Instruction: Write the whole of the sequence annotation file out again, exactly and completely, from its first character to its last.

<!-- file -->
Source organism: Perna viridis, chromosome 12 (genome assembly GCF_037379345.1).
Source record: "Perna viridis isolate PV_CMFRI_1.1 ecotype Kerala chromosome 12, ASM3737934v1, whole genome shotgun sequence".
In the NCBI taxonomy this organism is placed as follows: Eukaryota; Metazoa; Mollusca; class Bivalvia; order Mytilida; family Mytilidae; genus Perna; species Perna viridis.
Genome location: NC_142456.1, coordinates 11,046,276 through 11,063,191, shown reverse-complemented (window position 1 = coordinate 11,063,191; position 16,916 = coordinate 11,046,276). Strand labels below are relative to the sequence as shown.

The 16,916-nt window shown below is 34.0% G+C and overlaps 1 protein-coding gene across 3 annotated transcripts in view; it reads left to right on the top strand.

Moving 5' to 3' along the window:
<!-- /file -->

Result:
Source organism: Perna viridis, chromosome 12 (genome assembly GCF_037379345.1).
Source record: "Perna viridis isolate PV_CMFRI_1.1 ecotype Kerala chromosome 12, ASM3737934v1, whole genome shotgun sequence".
In the NCBI taxonomy this organism is placed as follows: Eukaryota; Metazoa; Mollusca; class Bivalvia; order Mytilida; family Mytilidae; genus Perna; species Perna viridis.
Genome location: NC_142456.1, coordinates 11,046,276 through 11,063,191, shown reverse-complemented (window position 1 = coordinate 11,063,191; position 16,916 = coordinate 11,046,276). Strand labels below are relative to the sequence as shown.

The 16,916-nt window shown below is 34.0% G+C and overlaps 1 protein-coding gene across 3 annotated transcripts in view; it reads left to right on the top strand.

Moving 5' to 3' along the window: